“Clients have a key role in safely directing construction projects. Effective arrangements at the start can have an amplified positive impact down the various stages to completion, including making informed and competent appointments”

Original Source: http://press.hse.gov.uk/2016/demolition-contractor-sentenced-over-multiple-safety-failings/?

Man sentenced after worker is fatally crushed in a trench

A self-employed contractor has been fined after an employee was killed when the trench he was working in collapsed on him.

Swansea Magistrates’ Court heard how William Ryan Evans was contracted to construct a drainage field comprising of infiltration pipes laid at the bottom of deep trenches. He employed two workers and a subcontractor excavator to undertake the work at Longstone Farm, in Pembrokeshire.

Hywel Glyndwr Richards, aged 54, entered the trench to remove a clump of soil that had fallen into the trench when it collapsed, burying him. He died at the scene.

An investigation by the Health and Safety Executive (HSE) into the incident which occurred on 26 June 2012 found that the work was not planned appropriately and the risk assessment was not suitable or sufficient. The workers were not appropriately trained and suitable equipment to a prevent collapse were not provided.

At Swansea Crown Court on Monday 11 April, William Ryan Evans, of Blaenwaun Twr, Trelech, Carmarthenshire was found guilty of breaching Section 2 of the Health and Safety at Work etc Act 1974 and was given a six month custodial sentence.

HSE Inspector Phil Nicolle said: “This tragic incident could have been prevented by undertaking a suitable and sufficient assessment of the risks, providing the correct equipment or safe working methods to the workers and managing and monitoring the work to ensure it was done safely.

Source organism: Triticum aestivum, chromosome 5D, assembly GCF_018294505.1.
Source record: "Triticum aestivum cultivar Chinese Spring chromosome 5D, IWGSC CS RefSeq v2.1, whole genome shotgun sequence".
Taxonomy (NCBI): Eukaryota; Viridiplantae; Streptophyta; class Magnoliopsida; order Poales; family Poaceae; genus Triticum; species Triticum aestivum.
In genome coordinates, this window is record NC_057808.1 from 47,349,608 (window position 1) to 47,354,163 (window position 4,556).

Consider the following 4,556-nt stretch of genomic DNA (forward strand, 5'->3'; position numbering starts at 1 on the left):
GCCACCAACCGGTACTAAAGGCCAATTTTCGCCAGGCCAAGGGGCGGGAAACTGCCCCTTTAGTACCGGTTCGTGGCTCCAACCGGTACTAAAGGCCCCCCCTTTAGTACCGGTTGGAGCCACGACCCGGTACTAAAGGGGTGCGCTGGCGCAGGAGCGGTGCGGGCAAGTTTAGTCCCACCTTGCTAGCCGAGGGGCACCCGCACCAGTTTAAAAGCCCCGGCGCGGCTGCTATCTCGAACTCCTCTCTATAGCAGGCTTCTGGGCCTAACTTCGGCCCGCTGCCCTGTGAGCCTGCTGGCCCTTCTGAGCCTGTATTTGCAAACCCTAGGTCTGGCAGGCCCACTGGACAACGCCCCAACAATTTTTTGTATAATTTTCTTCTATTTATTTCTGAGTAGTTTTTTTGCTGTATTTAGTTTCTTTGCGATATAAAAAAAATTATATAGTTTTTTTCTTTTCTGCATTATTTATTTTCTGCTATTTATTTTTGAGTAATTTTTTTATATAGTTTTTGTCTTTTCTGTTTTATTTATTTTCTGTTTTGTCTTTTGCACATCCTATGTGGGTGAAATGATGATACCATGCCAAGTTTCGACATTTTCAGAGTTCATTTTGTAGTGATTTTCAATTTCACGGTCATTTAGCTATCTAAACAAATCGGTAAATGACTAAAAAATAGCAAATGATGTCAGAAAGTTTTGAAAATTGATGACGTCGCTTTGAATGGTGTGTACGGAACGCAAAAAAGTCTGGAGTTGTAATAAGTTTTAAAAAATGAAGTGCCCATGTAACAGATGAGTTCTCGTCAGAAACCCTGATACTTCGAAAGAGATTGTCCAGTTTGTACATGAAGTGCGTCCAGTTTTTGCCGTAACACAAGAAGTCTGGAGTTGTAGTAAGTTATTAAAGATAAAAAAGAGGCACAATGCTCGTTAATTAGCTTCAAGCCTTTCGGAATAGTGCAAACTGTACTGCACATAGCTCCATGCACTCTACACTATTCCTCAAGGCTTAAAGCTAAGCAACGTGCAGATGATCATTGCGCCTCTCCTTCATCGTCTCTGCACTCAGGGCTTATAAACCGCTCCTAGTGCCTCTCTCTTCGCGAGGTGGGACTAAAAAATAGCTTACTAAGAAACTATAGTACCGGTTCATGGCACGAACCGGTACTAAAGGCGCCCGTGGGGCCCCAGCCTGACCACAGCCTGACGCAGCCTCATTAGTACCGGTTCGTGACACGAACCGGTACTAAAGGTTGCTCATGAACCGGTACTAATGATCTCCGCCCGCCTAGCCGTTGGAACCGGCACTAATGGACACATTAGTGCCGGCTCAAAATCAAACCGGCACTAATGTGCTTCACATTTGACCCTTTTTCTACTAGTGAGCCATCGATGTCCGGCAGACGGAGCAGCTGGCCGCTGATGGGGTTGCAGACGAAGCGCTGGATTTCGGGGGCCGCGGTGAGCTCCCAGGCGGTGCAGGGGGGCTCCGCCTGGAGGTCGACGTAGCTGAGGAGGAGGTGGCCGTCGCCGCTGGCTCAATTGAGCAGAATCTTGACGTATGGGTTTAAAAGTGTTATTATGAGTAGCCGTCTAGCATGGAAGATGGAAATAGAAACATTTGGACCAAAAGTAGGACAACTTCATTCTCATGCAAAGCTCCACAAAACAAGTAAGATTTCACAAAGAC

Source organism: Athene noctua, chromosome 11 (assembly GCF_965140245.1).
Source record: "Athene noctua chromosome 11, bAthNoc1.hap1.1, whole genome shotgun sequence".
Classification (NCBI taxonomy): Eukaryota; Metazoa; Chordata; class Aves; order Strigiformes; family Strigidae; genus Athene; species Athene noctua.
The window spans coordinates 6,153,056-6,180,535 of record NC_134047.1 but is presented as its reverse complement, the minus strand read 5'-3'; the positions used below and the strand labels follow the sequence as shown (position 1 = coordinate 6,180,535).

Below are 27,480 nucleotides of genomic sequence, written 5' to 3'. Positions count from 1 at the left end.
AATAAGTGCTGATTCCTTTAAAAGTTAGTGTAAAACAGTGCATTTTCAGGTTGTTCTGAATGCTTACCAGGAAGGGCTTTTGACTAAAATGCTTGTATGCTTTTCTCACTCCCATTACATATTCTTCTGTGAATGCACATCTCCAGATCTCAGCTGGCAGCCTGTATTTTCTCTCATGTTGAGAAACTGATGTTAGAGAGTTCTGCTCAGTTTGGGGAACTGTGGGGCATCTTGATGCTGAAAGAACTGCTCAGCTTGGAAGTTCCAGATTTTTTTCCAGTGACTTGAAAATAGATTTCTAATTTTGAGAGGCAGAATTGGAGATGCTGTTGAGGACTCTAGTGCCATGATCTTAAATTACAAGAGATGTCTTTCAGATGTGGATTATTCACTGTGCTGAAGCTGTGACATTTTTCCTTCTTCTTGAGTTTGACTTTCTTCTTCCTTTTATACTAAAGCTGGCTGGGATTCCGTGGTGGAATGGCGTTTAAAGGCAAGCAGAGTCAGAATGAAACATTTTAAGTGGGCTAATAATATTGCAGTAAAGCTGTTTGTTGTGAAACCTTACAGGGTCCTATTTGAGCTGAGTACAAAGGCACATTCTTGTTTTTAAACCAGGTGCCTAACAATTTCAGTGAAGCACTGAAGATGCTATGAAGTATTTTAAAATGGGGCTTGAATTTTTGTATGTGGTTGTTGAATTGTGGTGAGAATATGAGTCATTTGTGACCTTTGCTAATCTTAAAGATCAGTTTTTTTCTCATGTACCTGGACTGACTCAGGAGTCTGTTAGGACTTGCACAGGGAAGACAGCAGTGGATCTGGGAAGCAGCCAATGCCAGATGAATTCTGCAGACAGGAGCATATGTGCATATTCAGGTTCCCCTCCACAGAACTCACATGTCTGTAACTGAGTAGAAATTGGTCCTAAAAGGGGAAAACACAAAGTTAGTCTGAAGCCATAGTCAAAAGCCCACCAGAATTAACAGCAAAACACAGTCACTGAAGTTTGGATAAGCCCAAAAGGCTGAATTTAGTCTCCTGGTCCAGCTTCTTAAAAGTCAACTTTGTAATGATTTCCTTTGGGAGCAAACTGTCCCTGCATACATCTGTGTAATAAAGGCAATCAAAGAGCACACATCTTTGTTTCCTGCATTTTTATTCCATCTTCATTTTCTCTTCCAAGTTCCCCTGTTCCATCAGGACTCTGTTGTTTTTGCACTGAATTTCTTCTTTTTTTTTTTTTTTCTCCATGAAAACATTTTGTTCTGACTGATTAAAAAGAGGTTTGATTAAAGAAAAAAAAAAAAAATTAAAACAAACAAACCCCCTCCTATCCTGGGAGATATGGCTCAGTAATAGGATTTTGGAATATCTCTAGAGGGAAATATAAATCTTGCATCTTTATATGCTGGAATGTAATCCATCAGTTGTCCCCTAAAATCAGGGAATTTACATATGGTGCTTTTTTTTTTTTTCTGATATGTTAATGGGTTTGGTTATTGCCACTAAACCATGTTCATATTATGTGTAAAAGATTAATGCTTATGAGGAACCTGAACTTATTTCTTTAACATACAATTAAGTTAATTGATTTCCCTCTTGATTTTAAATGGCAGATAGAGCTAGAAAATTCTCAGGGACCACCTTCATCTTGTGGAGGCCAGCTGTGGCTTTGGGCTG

“Work in excavations needs to be properly planned, managed and monitored to ensure no one enters an excavation deeper than 1.2m without adequate controls in place to prevent a collapse.”

Hywel Richards’ family said: “Dad was an integral part of our family, the glue that kept us all together. Our family was devastated by his sudden death. We have wondered so many times why this has happened to us, we were meant to grow up with Dad as our guide; the man we looked up to and loved so much.

“Family gatherings and celebrations, once joyous occasions, are now ruined because dad is not there. Today, and for the rest of our lives, we are mourning the loss of dad, our best friend, our confidant and protector. Quite simply, he has left a space that will never be filled. We hope that lessons will be learned from dad’s death.”

For further information on safety in excavations visit: http://www.hse.gov.uk/construction/safetytopics/excavations.htm